Hu (1944) identified two dimensions of the concept of 'face', namely, lien (the confidence others have in your integrity) and mien-tzu (outside face or reputation based on one's personal efforts). Maintaining face is seen as being of paramount importance in business dealings with Asian cultures (Redding and Ng, 1982).
Do groups from high power distance (and correspondingly high concern for 'saving face') national cultures derive greater productivity from Groupware anonymity than low power distance national cultures?To account for differences in group abilities it was decided to measure productivity as the productivity gain between an identified and an anonymous treatment. Hofstede's power distance index orders the national cultures as Malaysian > Indonesian > Singaporean > Australian (Hofstede, 1985). Hence the expectation is that productivity gains from identified to anonymous treatment would be in this order. Thus the hypothesis to be explored is:
|Ha :||The productivity gain from identified (I) to anonymous (A) treatment is in the order Malaysian > Indonesian > Singaporean > Australian.|
The availability of at least four national cultures amongst the Curtin University student population represented am opportunity for implementing an experimental design. In addition to the research objective the experiment provided an opportunity to gain student feedback on a core first year subject, and to involve students in Groupware as part of their curriculum.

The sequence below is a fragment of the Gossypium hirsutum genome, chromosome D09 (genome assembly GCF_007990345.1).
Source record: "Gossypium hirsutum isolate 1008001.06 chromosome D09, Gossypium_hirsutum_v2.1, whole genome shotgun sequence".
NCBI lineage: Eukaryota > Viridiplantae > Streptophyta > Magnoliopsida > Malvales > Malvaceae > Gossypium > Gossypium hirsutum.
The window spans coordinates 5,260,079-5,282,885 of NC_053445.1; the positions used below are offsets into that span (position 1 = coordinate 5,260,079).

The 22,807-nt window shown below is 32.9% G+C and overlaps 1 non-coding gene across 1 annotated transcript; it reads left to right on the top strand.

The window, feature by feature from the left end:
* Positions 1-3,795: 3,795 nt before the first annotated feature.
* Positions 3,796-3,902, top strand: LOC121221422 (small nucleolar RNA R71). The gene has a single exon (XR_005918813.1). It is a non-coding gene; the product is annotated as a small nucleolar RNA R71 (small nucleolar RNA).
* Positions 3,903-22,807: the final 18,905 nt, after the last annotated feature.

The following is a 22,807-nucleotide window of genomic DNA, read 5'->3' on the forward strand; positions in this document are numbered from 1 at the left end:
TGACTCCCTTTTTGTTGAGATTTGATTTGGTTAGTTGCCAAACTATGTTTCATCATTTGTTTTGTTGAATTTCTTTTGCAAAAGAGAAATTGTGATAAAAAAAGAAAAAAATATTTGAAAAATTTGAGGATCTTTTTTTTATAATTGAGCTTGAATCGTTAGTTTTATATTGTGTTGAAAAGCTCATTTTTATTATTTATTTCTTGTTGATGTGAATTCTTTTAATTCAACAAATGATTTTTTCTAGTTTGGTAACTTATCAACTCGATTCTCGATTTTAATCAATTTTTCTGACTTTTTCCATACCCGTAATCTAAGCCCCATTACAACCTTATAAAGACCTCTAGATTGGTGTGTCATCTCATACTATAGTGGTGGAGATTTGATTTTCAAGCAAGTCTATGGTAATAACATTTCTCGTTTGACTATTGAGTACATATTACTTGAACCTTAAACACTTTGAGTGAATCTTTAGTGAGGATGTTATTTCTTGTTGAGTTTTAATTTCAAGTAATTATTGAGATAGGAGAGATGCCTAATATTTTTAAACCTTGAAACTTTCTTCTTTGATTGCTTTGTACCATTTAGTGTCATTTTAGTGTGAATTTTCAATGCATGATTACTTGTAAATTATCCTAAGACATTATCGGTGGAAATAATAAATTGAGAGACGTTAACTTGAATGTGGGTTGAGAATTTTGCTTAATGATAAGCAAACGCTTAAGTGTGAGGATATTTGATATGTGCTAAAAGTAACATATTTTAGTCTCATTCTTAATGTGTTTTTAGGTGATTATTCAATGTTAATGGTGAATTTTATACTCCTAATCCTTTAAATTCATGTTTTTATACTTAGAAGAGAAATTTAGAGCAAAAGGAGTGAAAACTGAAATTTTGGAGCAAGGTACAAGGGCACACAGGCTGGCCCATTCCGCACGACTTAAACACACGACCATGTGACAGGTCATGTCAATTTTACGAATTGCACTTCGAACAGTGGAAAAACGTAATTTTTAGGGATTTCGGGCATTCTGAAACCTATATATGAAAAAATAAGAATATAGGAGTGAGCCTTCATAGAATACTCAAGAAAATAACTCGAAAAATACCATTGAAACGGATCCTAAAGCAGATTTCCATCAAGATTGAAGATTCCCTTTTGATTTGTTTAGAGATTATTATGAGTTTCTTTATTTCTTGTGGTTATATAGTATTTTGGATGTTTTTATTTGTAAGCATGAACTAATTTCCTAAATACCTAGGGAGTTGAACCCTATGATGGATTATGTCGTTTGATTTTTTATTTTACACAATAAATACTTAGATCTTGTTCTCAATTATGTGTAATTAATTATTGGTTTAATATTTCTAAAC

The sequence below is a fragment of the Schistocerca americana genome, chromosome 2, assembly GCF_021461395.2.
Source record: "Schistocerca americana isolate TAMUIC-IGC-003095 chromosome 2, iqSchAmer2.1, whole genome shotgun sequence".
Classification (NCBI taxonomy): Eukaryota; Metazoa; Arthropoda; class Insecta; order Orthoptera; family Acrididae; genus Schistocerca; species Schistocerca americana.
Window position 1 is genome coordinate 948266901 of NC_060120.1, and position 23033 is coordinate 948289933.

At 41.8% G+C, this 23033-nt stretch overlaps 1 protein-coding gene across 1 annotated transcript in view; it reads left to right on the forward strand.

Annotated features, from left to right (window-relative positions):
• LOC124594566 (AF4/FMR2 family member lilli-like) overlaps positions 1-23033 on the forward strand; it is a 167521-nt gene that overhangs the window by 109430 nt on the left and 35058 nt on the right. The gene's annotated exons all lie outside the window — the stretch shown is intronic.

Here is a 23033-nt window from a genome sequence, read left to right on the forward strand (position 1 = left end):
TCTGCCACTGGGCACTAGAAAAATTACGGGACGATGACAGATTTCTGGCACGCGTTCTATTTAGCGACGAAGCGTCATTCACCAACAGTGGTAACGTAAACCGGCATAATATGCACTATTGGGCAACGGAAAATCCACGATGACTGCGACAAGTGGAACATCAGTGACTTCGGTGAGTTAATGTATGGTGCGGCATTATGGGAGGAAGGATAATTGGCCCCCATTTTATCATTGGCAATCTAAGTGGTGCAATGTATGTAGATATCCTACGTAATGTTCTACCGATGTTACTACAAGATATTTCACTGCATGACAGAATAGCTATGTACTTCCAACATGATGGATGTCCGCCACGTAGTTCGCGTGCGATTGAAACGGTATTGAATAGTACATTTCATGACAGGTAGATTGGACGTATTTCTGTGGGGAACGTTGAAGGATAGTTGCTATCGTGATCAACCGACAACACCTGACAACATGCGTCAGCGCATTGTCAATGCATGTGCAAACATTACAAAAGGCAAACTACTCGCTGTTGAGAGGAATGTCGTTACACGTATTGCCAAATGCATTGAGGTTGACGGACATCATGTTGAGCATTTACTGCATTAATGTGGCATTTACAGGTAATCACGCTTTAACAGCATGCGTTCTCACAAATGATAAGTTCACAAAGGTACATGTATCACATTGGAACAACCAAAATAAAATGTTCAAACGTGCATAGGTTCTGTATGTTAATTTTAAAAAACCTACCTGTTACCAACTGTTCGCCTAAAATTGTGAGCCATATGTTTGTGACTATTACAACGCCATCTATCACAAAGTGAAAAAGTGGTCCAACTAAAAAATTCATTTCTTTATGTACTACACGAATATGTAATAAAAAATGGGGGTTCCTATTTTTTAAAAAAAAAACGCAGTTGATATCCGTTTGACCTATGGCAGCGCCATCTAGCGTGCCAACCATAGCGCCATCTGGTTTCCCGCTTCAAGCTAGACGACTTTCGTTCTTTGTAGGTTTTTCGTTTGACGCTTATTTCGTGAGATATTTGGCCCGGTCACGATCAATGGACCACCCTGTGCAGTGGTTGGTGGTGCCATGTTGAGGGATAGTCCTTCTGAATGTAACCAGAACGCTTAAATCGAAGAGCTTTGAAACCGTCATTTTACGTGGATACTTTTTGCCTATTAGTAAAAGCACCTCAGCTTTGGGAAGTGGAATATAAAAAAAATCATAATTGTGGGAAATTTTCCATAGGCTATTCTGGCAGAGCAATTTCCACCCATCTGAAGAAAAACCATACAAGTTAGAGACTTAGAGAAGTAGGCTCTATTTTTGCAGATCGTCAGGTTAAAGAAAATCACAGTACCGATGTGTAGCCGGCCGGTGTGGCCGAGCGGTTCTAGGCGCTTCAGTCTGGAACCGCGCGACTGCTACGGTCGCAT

The key feature of the design was that each national culture group would undertake two Groupware sessions, one under the anonymous treatment and the other under an identified treatment. This repeated measures design would allow comparisons of productivity to be made whilst attempting to control for a key variable - that of group composition. The details of the design are described below.
To control for natural group variability the productivity was measured as a gain between the identified and anonymous treatments. It was expected that productivity would be greater under the anonymous condition. However, if it wasn't, a negative gain would be recorded. The productivity measurement was conducted via the Groupware system electronic record from each session and the use of a word processor word count feature.